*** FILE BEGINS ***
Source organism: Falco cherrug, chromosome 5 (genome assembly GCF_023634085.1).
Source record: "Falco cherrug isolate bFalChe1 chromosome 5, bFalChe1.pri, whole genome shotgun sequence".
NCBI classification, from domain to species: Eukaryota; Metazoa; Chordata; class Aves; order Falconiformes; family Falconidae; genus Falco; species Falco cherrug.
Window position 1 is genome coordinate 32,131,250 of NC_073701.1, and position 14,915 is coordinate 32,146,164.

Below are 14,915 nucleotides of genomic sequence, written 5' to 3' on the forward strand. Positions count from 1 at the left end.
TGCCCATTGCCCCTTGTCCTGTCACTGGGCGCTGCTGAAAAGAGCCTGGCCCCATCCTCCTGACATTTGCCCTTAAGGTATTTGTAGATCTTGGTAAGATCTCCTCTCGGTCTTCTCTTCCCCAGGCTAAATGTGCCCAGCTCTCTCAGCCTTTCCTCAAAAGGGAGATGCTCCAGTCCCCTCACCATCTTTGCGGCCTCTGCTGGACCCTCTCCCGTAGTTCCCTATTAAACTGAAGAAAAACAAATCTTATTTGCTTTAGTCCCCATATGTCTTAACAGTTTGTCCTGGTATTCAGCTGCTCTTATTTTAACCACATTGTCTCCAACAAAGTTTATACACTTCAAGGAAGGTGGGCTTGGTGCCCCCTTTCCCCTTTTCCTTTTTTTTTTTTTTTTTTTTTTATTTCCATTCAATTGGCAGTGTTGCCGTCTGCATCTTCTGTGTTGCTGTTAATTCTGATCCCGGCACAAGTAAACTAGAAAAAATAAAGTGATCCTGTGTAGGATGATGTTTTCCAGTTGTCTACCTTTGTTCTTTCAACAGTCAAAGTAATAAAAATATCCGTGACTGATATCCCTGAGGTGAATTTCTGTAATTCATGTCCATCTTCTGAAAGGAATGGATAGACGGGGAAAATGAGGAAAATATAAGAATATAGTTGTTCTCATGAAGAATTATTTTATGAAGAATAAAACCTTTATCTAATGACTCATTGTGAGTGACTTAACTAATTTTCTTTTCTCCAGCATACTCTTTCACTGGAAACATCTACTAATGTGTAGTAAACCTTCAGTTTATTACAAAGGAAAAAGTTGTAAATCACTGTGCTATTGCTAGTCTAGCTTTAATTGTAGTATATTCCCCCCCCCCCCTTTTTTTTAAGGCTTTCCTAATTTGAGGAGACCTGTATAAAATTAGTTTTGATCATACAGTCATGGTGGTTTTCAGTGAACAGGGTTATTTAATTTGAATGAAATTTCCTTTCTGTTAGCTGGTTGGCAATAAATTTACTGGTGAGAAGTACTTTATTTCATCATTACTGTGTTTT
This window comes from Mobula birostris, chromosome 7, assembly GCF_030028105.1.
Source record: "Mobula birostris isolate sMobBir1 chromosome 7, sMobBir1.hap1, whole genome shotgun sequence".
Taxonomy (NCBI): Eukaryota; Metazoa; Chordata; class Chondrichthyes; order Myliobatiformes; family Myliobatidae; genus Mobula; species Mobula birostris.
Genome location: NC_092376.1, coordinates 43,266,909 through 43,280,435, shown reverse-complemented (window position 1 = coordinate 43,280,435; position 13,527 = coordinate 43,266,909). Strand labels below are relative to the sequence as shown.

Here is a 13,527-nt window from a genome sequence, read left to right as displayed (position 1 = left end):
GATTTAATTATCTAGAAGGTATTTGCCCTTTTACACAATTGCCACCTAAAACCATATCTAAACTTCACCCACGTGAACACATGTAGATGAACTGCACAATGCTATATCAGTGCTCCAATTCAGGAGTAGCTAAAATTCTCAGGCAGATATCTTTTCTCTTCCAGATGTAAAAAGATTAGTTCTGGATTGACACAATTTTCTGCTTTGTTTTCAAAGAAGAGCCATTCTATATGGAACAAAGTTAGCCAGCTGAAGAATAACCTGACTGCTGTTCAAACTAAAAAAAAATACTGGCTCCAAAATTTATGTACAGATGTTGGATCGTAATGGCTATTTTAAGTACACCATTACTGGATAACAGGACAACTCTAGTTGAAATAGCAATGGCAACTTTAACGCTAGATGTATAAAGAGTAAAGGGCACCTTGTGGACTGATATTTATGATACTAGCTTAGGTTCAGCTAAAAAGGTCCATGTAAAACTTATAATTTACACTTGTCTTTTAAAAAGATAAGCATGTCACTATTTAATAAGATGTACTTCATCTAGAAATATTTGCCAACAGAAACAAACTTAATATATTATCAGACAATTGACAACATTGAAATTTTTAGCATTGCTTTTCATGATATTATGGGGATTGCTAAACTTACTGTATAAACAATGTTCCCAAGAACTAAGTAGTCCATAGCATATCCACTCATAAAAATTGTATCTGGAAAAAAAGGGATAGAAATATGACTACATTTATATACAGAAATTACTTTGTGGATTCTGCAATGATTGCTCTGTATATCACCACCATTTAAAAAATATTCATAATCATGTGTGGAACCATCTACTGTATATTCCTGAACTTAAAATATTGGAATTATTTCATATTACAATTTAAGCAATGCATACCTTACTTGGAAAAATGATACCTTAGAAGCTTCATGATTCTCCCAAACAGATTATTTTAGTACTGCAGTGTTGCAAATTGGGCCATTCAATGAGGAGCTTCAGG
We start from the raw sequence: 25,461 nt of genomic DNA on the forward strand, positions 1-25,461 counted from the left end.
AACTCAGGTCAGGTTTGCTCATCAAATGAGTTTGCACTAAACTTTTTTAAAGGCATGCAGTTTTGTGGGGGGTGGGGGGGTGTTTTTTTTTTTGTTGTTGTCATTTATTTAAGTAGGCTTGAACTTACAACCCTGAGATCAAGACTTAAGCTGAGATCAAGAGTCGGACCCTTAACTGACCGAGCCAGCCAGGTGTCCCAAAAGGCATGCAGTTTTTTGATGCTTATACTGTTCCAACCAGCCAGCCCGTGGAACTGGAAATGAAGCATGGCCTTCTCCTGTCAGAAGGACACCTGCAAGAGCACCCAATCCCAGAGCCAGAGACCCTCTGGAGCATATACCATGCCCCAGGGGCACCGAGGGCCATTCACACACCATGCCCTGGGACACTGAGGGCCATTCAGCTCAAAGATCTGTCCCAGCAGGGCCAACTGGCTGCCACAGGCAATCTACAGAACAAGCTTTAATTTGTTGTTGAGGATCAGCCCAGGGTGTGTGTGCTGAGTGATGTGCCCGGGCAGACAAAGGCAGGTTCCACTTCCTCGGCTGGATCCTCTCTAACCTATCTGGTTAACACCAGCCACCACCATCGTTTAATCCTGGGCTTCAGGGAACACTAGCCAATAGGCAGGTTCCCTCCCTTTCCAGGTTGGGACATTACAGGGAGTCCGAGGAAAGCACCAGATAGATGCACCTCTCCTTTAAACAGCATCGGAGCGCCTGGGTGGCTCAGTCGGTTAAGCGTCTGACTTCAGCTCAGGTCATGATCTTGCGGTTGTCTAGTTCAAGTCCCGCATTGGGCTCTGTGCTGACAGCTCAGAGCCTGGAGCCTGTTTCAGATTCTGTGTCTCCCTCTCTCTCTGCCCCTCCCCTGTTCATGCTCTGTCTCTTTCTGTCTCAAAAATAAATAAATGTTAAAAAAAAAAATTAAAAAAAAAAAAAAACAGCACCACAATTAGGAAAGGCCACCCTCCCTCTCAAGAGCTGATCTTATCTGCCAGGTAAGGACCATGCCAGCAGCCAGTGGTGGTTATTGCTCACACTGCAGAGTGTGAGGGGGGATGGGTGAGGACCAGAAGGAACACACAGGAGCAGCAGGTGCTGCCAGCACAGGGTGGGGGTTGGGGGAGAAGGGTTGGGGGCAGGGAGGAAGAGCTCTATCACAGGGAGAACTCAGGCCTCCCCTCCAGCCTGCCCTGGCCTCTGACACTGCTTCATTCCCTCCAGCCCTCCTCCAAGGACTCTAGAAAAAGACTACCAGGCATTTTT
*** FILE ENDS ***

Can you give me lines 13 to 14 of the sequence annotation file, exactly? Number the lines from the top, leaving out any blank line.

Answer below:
We start from the raw sequence: 25,461 nt of genomic DNA on the forward strand, positions 1-25,461 counted from the left end.
AACTCAGGTCAGGTTTGCTCATCAAATGAGTTTGCACTAAACTTTTTTAAAGGCATGCAGTTTTGTGGGGGGTGGGGGGGTGTTTTTTTTTTTGTTGTTGTCATTTATTTAAGTAGGCTTGAACTTACAACCCTGAGATCAAGACTTAAGCTGAGATCAAGAGTCGGACCCTTAACTGACCGAGCCAGCCAGGTGTCCCAAAAGGCATGCAGTTTTTTGATGCTTATACTGTTCCAACCAGCCAGCCCGTGGAACTGGAAATGAAGCATGGCCTTCTCCTGTCAGAAGGACACCTGCAAGAGCACCCAATCCCAGAGCCAGAGACCCTCTGGAGCATATACCATGCCCCAGGGGCACCGAGGGCCATTCACACACCATGCCCTGGGACACTGAGGGCCATTCAGCTCAAAGATCTGTCCCAGCAGGGCCAACTGGCTGCCACAGGCAATCTACAGAACAAGCTTTAATTTGTTGTTGAGGATCAGCCCAGGGTGTGTGTGCTGAGTGATGTGCCCGGGCAGACAAAGGCAGGTTCCACTTCCTCGGCTGGATCCTCTCTAACCTATCTGGTTAACACCAGCCACCACCATCGTTTAATCCTGGGCTTCAGGGAACACTAGCCAATAGGCAGGTTCCCTCCCTTTCCAGGTTGGGACATTACAGGGAGTCCGAGGAAAGCACCAGATAGATGCACCTCTCCTTTAAACAGCATCGGAGCGCCTGGGTGGCTCAGTCGGTTAAGCGTCTGACTTCAGCTCAGGTCATGATCTTGCGGTTGTCTAGTTCAAGTCCCGCATTGGGCTCTGTGCTGACAGCTCAGAGCCTGGAGCCTGTTTCAGATTCTGTGTCTCCCTCTCTCTCTGCCCCTCCCCTGTTCATGCTCTGTCTCTTTCTGTCTCAAAAATAAATAAATGTTAAAAAAAAAAATTAAAAAAAAAAAAAAACAGCACCACAATTAGGAAAGGCCACCCTCCCTCTCAAGAGCTGATCTTATCTGCCAGGTAAGGACCATGCCAGCAGCCAGTGGTGGTTATTGCTCACACTGCAGAGTGTGAGGGGGGATGGGTGAGGACCAGAAGGAACACACAGGAGCAGCAGGTGCTGCCAGCACAGGGTGGGGGTTGGGGGAGAAGGGTTGGGGGCAGGGAGGAAGAGCTCTATCACAGGGAGAACTCAGGCCTCCCCTCCAGCCTGCCCTGGCCTCTGACACTGCTTCATTCCCTCCAGCCCTCCTCCAAGGACTCTAGAAAAAGACTACCAGGCATTTTT